FBI Investigates Pastor Doug Wilson



Douglas Wilson

According to Douglas Wilson on his website, Blog and Mablog, the Federal Bureau of Investigations sent two agents to question him regarding what apparently someone felt was suspicious and possibly inciting of violence.

Wilson explained that an FBI agent called him several weeks ago and requested a visit in his office, to which Wilson agreed. The agent came with another agent, apparently to question Wilson regarding a particular line in a recent blog post that could be misconstrued as inciting violence. They also took note of the church and facilities, observing it all as “normal.”



Wilson writes:

I asked them if I should have a colleague sit in, and they said that would not be necessary. So then, we sat down, and though I may not have looked like I was all agog, I was all agog on the inside. Imagine my delight when it turned out that our topic was “No Quarter November,” specifically the first post in that series, and more specifically than that, the first paragraph in that post. As you may recall, the title of that post was “Burn All the Schools.”

The offending paragraph was as follows:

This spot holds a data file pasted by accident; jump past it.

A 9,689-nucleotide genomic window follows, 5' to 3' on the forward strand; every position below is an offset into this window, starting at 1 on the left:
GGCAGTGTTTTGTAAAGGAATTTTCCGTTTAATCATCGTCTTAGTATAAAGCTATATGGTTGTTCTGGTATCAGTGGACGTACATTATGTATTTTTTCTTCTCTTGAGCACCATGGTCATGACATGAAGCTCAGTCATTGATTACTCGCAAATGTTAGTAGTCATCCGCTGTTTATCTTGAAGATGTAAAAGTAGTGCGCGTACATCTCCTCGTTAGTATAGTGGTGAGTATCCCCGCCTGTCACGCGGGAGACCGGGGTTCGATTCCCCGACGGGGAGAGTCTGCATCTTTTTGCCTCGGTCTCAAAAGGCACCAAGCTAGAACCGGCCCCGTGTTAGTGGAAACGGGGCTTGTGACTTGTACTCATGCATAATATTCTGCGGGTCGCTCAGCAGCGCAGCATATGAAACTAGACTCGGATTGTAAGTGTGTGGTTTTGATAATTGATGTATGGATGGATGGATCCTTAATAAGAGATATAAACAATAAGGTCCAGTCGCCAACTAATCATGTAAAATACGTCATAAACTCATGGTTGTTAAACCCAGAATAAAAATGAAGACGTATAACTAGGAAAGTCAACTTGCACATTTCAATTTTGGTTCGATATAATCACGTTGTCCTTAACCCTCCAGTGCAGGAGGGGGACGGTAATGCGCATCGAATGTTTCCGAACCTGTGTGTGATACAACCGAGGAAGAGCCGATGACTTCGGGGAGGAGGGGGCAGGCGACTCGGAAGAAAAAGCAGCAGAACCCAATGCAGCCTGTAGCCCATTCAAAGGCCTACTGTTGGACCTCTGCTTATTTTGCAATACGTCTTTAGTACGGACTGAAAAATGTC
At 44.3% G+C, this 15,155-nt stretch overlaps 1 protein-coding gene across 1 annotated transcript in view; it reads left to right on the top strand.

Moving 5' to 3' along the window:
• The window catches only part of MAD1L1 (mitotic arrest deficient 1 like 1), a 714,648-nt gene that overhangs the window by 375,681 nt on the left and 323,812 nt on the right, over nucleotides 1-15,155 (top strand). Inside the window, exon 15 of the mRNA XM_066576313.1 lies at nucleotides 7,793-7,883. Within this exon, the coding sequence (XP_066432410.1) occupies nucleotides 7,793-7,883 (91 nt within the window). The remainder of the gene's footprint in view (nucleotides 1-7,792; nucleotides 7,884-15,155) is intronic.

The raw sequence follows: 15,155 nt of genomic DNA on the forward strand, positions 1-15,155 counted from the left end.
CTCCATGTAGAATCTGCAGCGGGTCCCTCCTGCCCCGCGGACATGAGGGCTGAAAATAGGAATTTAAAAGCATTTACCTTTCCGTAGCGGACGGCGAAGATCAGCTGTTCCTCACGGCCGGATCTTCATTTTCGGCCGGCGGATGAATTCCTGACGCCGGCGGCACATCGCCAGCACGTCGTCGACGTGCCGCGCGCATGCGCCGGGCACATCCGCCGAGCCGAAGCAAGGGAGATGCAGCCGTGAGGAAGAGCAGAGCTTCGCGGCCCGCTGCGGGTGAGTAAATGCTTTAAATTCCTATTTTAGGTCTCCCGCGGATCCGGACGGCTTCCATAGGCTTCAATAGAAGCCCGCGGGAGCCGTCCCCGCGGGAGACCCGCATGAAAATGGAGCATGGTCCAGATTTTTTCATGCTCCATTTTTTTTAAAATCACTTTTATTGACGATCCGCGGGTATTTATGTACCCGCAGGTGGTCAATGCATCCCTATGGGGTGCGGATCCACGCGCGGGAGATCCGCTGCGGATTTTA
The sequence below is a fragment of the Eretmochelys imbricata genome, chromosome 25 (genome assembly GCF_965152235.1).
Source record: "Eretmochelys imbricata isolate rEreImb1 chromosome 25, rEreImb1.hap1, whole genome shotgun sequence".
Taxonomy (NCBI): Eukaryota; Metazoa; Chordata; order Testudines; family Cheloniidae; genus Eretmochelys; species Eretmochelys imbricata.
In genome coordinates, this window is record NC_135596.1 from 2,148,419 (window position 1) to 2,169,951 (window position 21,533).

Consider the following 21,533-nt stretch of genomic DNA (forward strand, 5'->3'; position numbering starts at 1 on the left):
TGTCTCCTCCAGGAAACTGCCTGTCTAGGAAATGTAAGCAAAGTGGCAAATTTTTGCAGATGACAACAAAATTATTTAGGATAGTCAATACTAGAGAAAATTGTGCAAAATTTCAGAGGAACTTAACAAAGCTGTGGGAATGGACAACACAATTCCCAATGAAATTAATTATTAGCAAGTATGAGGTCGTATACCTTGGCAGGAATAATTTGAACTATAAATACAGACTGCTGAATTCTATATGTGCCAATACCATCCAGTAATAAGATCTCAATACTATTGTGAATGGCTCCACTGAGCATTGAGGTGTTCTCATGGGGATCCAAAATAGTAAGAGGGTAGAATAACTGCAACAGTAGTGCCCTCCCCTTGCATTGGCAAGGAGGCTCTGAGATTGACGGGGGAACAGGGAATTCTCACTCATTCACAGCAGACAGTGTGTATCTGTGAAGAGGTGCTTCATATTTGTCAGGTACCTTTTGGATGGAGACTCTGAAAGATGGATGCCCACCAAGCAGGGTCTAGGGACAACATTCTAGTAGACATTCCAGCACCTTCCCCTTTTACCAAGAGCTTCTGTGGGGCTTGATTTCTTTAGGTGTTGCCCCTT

H.L. Mencken once suggested a shrewd educational reform that has somehow not caught on. He said that there was nothing wrong with our current education establishment that could not be fixed by burning all the schools, and hanging all the teachers. Now some might want to dismiss this as an extreme measure, but visionaries are often dismissed in their own day. “You may say I’m a dreamer, but I’m not the only one . . .”

Apparently, someone had leveled a complaint against Wilson to the FBI. Either that or the FBI just happen to be avid readers of Blog and Mablog.

Wilson reports that the agents were polite and professional. I have also had the pleasure of having FBI agents in my office, and I can attest that they also seemed like reasonable people.

Wilson surmises that “low budget adversaries” probably reported him for thought-crimes to the authorities, who had to do their due dilligence to follow up on the complaint.






You can read about this directly from Wilson’s site, here.

[Contributed by JD Hall]


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